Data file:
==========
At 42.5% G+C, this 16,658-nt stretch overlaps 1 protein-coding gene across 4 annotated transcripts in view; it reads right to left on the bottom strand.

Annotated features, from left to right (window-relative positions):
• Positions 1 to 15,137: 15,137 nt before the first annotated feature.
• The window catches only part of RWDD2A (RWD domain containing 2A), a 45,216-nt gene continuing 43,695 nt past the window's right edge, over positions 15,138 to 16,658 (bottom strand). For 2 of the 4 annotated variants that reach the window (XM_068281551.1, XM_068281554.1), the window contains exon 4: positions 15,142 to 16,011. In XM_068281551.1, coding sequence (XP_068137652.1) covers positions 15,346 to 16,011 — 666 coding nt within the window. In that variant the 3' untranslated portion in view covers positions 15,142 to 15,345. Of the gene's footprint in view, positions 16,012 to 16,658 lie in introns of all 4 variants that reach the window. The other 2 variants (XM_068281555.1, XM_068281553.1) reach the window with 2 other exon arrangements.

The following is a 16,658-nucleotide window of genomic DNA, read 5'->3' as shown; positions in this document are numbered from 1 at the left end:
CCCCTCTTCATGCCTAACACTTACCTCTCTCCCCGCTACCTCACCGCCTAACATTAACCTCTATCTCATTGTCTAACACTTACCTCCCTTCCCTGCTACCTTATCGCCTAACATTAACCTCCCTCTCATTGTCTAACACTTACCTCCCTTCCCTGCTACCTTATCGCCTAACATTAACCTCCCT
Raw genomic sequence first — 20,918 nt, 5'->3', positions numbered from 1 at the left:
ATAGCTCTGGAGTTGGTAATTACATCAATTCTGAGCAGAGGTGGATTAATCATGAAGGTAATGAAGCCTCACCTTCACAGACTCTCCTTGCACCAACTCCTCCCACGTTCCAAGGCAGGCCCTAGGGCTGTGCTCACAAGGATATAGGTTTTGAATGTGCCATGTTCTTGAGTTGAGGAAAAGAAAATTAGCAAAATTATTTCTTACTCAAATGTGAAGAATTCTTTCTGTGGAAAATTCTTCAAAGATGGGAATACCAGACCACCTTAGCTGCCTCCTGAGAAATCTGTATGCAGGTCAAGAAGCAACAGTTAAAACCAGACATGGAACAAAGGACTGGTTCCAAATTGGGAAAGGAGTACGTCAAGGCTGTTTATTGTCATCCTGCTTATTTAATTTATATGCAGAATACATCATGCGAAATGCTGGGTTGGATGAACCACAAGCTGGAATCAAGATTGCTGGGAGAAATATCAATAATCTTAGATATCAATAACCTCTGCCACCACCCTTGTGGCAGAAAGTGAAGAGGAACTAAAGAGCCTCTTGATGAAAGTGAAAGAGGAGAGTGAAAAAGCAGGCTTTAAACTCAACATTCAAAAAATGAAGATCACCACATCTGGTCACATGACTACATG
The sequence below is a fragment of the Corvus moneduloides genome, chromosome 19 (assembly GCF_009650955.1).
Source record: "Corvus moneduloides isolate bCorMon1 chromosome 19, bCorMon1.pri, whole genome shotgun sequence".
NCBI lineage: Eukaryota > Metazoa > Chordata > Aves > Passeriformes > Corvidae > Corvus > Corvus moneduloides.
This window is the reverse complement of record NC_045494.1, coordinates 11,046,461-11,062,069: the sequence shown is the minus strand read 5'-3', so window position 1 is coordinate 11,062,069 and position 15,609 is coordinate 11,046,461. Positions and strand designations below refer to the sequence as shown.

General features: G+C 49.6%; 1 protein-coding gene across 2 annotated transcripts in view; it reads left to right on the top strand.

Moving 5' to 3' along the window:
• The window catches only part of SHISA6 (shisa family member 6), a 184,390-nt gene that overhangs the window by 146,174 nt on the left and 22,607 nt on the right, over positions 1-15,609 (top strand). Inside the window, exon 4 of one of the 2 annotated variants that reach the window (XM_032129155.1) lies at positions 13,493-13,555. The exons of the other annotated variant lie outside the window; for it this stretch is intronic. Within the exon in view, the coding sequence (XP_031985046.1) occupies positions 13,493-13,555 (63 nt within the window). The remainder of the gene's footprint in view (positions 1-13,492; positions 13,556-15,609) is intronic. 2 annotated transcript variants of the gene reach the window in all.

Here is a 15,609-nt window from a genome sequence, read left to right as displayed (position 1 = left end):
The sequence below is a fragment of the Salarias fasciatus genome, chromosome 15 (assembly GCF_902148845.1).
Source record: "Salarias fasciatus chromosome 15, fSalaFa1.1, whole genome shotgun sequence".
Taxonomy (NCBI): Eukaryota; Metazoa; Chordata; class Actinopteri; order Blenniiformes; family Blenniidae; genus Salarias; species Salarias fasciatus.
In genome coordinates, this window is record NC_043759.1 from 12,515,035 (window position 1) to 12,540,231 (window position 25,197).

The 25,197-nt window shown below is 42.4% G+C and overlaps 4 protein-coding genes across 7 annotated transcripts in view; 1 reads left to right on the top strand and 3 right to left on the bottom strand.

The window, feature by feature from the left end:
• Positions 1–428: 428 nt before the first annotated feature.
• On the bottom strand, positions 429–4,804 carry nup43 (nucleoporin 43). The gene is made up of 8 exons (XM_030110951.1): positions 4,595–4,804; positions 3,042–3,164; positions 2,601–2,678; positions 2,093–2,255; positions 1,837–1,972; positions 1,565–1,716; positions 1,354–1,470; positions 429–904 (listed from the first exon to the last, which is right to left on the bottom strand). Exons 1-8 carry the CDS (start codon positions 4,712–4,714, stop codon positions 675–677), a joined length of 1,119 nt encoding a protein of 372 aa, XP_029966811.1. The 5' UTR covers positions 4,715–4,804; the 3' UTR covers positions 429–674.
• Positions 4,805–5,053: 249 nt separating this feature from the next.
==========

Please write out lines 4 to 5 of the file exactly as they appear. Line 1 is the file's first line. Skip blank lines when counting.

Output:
• The window catches only part of RWDD2A (RWD domain containing 2A), a 45,216-nt gene continuing 43,695 nt past the window's right edge, over positions 15,138 to 16,658 (bottom strand). For 2 of the 4 annotated variants that reach the window (XM_068281551.1, XM_068281554.1), the window contains exon 4: positions 15,142 to 16,011. In XM_068281551.1, coding sequence (XP_068137652.1) covers positions 15,346 to 16,011 — 666 coding nt within the window. In that variant the 3' untranslated portion in view covers positions 15,142 to 15,345. Of the gene's footprint in view, positions 16,012 to 16,658 lie in introns of all 4 variants that reach the window. The other 2 variants (XM_068281555.1, XM_068281553.1) reach the window with 2 other exon arrangements.

The following is a 16,658-nucleotide window of genomic DNA, read 5'->3' as shown; positions in this document are numbered from 1 at the left end: